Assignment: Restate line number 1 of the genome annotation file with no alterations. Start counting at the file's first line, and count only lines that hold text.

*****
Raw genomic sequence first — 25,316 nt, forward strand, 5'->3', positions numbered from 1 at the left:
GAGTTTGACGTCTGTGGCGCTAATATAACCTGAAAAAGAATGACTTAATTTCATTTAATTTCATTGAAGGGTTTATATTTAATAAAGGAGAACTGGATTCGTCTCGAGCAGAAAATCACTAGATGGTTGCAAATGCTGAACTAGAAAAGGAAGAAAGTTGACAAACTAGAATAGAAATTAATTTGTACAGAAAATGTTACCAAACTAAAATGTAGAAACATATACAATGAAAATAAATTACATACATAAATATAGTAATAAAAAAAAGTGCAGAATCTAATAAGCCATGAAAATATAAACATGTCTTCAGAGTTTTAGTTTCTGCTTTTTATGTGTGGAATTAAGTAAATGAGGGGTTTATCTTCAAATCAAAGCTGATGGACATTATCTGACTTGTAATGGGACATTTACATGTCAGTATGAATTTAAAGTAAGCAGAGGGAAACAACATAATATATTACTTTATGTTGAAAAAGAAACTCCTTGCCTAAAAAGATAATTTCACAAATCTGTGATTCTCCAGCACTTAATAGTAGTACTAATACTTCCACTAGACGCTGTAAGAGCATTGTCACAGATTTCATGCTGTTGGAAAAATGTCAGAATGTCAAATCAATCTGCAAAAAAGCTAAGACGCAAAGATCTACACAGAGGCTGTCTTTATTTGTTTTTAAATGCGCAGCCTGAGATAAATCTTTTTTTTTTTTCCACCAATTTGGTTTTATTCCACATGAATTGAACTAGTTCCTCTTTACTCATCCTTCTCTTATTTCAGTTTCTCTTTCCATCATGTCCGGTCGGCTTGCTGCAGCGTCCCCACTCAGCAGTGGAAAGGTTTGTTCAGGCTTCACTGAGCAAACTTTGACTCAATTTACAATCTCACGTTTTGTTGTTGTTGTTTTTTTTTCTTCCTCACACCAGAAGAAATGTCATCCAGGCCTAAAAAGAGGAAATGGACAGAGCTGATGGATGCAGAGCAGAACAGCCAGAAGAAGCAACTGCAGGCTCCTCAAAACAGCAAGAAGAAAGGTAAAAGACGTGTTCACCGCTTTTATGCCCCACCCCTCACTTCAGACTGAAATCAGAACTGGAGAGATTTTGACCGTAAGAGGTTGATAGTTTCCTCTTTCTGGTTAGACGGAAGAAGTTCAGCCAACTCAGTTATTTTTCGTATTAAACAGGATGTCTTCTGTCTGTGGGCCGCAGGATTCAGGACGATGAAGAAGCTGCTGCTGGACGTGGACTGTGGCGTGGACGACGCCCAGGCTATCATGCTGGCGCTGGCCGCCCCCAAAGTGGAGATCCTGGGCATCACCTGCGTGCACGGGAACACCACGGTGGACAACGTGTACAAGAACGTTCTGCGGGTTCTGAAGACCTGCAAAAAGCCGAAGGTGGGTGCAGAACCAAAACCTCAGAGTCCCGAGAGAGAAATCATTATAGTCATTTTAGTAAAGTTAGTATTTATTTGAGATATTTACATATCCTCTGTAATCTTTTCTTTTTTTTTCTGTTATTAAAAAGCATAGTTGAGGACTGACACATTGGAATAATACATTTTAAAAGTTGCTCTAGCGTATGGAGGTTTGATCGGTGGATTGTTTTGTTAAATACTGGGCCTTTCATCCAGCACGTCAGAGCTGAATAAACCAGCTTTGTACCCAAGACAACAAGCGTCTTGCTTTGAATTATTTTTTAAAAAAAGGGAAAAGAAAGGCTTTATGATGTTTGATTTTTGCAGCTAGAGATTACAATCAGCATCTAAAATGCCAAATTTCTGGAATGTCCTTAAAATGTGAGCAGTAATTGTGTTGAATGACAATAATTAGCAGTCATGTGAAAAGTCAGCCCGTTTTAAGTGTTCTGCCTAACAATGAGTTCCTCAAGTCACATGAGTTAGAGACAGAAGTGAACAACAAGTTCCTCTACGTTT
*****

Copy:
Raw genomic sequence first — 25,316 nt, forward strand, 5'->3', positions numbered from 1 at the left: